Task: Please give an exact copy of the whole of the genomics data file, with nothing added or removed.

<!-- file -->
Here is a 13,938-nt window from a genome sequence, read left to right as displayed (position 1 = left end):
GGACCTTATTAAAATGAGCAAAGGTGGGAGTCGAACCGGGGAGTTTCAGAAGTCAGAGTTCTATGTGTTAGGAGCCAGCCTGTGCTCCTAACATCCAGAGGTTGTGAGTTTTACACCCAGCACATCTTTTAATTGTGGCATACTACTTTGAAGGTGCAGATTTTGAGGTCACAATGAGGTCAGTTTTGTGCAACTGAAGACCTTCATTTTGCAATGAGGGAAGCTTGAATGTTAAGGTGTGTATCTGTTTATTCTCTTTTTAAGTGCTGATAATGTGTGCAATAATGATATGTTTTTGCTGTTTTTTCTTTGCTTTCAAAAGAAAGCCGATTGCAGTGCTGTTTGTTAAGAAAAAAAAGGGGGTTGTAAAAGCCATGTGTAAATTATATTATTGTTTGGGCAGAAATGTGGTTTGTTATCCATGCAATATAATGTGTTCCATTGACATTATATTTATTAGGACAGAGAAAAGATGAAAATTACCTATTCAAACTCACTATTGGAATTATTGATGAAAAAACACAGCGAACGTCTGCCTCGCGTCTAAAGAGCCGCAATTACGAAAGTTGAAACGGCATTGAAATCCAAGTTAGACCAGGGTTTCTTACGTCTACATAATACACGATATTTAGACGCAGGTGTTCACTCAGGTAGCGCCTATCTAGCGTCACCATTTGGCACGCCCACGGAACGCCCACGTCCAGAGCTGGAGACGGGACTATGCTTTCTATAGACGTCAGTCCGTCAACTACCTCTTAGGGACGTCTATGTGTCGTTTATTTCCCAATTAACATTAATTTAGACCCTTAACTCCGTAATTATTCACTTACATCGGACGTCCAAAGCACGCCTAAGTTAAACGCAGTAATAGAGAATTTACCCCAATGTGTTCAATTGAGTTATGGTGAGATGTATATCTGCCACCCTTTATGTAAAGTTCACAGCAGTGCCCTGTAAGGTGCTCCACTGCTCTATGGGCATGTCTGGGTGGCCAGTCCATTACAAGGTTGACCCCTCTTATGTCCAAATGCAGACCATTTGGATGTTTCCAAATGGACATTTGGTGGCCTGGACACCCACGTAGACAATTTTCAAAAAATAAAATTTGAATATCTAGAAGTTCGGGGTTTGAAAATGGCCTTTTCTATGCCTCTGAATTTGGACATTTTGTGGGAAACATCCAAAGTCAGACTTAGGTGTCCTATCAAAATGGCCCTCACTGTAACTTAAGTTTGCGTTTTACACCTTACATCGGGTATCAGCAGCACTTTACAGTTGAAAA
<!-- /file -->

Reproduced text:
Here is a 13,938-nt window from a genome sequence, read left to right as displayed (position 1 = left end):
GGACCTTATTAAAATGAGCAAAGGTGGGAGTCGAACCGGGGAGTTTCAGAAGTCAGAGTTCTATGTGTTAGGAGCCAGCCTGTGCTCCTAACATCCAGAGGTTGTGAGTTTTACACCCAGCACATCTTTTAATTGTGGCATACTACTTTGAAGGTGCAGATTTTGAGGTCACAATGAGGTCAGTTTTGTGCAACTGAAGACCTTCATTTTGCAATGAGGGAAGCTTGAATGTTAAGGTGTGTATCTGTTTATTCTCTTTTTAAGTGCTGATAATGTGTGCAATAATGATATGTTTTTGCTGTTTTTTCTTTGCTTTCAAAAGAAAGCCGATTGCAGTGCTGTTTGTTAAGAAAAAAAAGGGGGTTGTAAAAGCCATGTGTAAATTATATTATTGTTTGGGCAGAAATGTGGTTTGTTATCCATGCAATATAATGTGTTCCATTGACATTATATTTATTAGGACAGAGAAAAGATGAAAATTACCTATTCAAACTCACTATTGGAATTATTGATGAAAAAACACAGCGAACGTCTGCCTCGCGTCTAAAGAGCCGCAATTACGAAAGTTGAAACGGCATTGAAATCCAAGTTAGACCAGGGTTTCTTACGTCTACATAATACACGATATTTAGACGCAGGTGTTCACTCAGGTAGCGCCTATCTAGCGTCACCATTTGGCACGCCCACGGAACGCCCACGTCCAGAGCTGGAGACGGGACTATGCTTTCTATAGACGTCAGTCCGTCAACTACCTCTTAGGGACGTCTATGTGTCGTTTATTTCCCAATTAACATTAATTTAGACCCTTAACTCCGTAATTATTCACTTACATCGGACGTCCAAAGCACGCCTAAGTTAAACGCAGTAATAGAGAATTTACCCCAATGTGTTCAATTGAGTTATGGTGAGATGTATATCTGCCACCCTTTATGTAAAGTTCACAGCAGTGCCCTGTAAGGTGCTCCACTGCTCTATGGGCATGTCTGGGTGGCCAGTCCATTACAAGGTTGACCCCTCTTATGTCCAAATGCAGACCATTTGGATGTTTCCAAATGGACATTTGGTGGCCTGGACACCCACGTAGACAATTTTCAAAAAATAAAATTTGAATATCTAGAAGTTCGGGGTTTGAAAATGGCCTTTTCTATGCCTCTGAATTTGGACATTTTGTGGGAAACATCCAAAGTCAGACTTAGGTGTCCTATCAAAATGGCCCTCACTGTAACTTAAGTTTGCGTTTTACACCTTACATCGGGTATCAGCAGCACTTTACAGTTGAAAA